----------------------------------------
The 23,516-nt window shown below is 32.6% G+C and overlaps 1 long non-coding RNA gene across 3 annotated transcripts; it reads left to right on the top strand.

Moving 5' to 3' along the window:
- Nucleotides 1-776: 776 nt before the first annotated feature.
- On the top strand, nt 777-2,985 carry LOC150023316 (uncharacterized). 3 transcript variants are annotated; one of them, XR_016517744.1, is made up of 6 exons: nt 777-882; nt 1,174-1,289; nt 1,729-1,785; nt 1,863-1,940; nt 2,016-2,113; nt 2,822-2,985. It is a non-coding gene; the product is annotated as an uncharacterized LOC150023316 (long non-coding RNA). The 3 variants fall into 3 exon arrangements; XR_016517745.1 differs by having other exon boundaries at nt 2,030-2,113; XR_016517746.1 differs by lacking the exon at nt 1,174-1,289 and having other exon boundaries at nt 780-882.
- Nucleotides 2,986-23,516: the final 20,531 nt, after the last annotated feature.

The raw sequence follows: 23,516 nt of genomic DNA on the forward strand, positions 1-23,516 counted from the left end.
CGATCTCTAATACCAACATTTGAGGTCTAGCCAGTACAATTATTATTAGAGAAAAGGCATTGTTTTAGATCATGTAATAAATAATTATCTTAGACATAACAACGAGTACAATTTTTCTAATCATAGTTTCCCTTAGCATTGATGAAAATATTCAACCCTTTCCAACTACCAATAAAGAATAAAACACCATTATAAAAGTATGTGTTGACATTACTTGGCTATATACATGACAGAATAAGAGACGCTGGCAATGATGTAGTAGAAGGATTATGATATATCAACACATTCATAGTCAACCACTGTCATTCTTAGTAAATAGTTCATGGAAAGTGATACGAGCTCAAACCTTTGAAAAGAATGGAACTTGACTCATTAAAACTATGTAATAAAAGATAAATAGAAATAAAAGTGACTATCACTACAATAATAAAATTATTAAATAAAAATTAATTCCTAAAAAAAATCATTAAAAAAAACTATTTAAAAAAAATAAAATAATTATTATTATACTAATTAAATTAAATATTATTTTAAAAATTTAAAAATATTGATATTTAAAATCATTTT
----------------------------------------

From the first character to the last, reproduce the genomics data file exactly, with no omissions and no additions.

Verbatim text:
The 23,516-nt window shown below is 32.6% G+C and overlaps 1 long non-coding RNA gene across 3 annotated transcripts; it reads left to right on the top strand.

Moving 5' to 3' along the window:
- Nucleotides 1-776: 776 nt before the first annotated feature.
- On the top strand, nt 777-2,985 carry LOC150023316 (uncharacterized). 3 transcript variants are annotated; one of them, XR_016517744.1, is made up of 6 exons: nt 777-882; nt 1,174-1,289; nt 1,729-1,785; nt 1,863-1,940; nt 2,016-2,113; nt 2,822-2,985. It is a non-coding gene; the product is annotated as an uncharacterized LOC150023316 (long non-coding RNA). The 3 variants fall into 3 exon arrangements; XR_016517745.1 differs by having other exon boundaries at nt 2,030-2,113; XR_016517746.1 differs by lacking the exon at nt 1,174-1,289 and having other exon boundaries at nt 780-882.
- Nucleotides 2,986-23,516: the final 20,531 nt, after the last annotated feature.

The raw sequence follows: 23,516 nt of genomic DNA on the forward strand, positions 1-23,516 counted from the left end.
CGATCTCTAATACCAACATTTGAGGTCTAGCCAGTACAATTATTATTAGAGAAAAGGCATTGTTTTAGATCATGTAATAAATAATTATCTTAGACATAACAACGAGTACAATTTTTCTAATCATAGTTTCCCTTAGCATTGATGAAAATATTCAACCCTTTCCAACTACCAATAAAGAATAAAACACCATTATAAAAGTATGTGTTGACATTACTTGGCTATATACATGACAGAATAAGAGACGCTGGCAATGATGTAGTAGAAGGATTATGATATATCAACACATTCATAGTCAACCACTGTCATTCTTAGTAAATAGTTCATGGAAAGTGATACGAGCTCAAACCTTTGAAAAGAATGGAACTTGACTCATTAAAACTATGTAATAAAAGATAAATAGAAATAAAAGTGACTATCACTACAATAATAAAATTATTAAATAAAAATTAATTCCTAAAAAAAATCATTAAAAAAAACTATTTAAAAAAAATAAAATAATTATTATTATACTAATTAAATTAAATATTATTTTAAAAATTTAAAAATATTGATATTTAAAATCATTTT